The reason is, well aside from entitlement issues...
The electric meter may not cooperate. Meters are not necessarily designed to detect current flow bidirectionally. The old ones' discs may spin backwards, but that doesn't mean their digits will roll backwards - they may have a ratchet to disallow that. Smart meters aren't designed to, or are designed to not to. The newest meters can turn that function on, but only if the power company commands it remotely.
So, if you push 1000W onto the grid for 8 hours, you expect your electric bill to be 8 KWH less... actually, it will be 8 KWH more, because the meter has no idea you were the source of that. Whoops!
Any backfeeding onto the grid will require the assent of the power company, so they can fit a more sophisticated meter.
So in a rental, it isn't going to happen.
"But my solar won't exceed my usage, so my meter won't roll backwards". Nope, that fails too. The problem is, the meter only cares about your instantaneous usage vs generation. Your solar panel might make 500W consistently all day. However, your house's load jumps all over the place! Usage is intermittent - when you turn on a light, or when a heater or dehumidifier cycles on. The only constant load is the "vampire loads" from TV, cable box, computer, wall charger blocks, etc. which might amount to 30 watts at most.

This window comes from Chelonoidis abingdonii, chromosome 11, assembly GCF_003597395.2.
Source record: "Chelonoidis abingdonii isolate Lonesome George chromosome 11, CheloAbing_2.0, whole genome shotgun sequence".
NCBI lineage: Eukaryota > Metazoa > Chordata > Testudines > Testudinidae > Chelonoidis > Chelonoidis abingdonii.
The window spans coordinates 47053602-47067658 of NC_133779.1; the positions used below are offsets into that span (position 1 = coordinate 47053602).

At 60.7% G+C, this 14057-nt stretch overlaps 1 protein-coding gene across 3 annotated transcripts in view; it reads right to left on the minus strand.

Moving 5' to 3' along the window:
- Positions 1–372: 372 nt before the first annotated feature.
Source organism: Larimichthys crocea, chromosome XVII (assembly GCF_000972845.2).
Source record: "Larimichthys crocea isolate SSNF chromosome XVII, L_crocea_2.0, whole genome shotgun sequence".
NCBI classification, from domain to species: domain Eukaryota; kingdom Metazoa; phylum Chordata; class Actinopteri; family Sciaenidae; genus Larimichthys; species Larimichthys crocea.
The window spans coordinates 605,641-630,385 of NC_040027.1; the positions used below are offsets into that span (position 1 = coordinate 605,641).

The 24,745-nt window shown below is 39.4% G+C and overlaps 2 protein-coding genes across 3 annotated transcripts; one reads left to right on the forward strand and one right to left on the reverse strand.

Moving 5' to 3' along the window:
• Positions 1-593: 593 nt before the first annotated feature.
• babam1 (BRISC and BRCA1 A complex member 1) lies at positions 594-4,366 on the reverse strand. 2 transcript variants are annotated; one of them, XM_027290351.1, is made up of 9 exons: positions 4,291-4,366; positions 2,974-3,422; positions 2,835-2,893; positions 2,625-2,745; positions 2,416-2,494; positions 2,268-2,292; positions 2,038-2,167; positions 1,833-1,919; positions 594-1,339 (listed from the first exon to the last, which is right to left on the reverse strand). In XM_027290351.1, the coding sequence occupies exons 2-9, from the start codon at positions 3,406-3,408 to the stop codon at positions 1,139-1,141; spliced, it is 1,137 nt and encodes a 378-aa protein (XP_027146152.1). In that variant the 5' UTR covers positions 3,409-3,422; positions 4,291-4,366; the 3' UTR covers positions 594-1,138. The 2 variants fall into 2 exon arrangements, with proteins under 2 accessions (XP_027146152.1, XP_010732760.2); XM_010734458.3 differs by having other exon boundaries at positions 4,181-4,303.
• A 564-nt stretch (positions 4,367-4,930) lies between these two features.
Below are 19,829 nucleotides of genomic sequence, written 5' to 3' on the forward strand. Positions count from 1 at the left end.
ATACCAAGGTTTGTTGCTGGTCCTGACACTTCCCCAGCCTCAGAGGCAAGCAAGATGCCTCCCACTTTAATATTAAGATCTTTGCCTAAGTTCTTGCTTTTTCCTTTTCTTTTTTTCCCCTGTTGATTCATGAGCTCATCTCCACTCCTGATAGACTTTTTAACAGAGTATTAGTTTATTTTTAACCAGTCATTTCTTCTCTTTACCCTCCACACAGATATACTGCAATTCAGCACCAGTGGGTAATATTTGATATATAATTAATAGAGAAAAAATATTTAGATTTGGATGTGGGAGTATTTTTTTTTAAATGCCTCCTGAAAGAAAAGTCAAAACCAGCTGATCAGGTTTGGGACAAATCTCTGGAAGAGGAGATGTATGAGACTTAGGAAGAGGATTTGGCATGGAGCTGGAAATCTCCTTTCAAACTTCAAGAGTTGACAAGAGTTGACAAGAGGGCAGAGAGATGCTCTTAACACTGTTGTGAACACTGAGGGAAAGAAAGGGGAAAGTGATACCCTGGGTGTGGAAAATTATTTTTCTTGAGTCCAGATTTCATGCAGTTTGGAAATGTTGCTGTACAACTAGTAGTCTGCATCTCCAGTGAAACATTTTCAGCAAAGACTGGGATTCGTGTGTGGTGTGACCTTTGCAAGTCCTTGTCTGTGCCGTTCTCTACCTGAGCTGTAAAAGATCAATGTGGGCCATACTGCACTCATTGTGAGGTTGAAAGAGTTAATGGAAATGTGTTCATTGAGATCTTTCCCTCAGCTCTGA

So you need to expect that your meter will be needing to roll backwards, a lot. There are gadgets that can throttle the solar generation so that it never rolls the meter backwards, but they need to be hard-wired, so we're back to your landlord's permission.
If you want to support green power, buy into a co-op solar installation. If you want power when the AC grid is down, grid-tied solar is incapable of that, so that's the wrong tech anyway. You need a battery/inverter solution, which can be augmented with portable solar.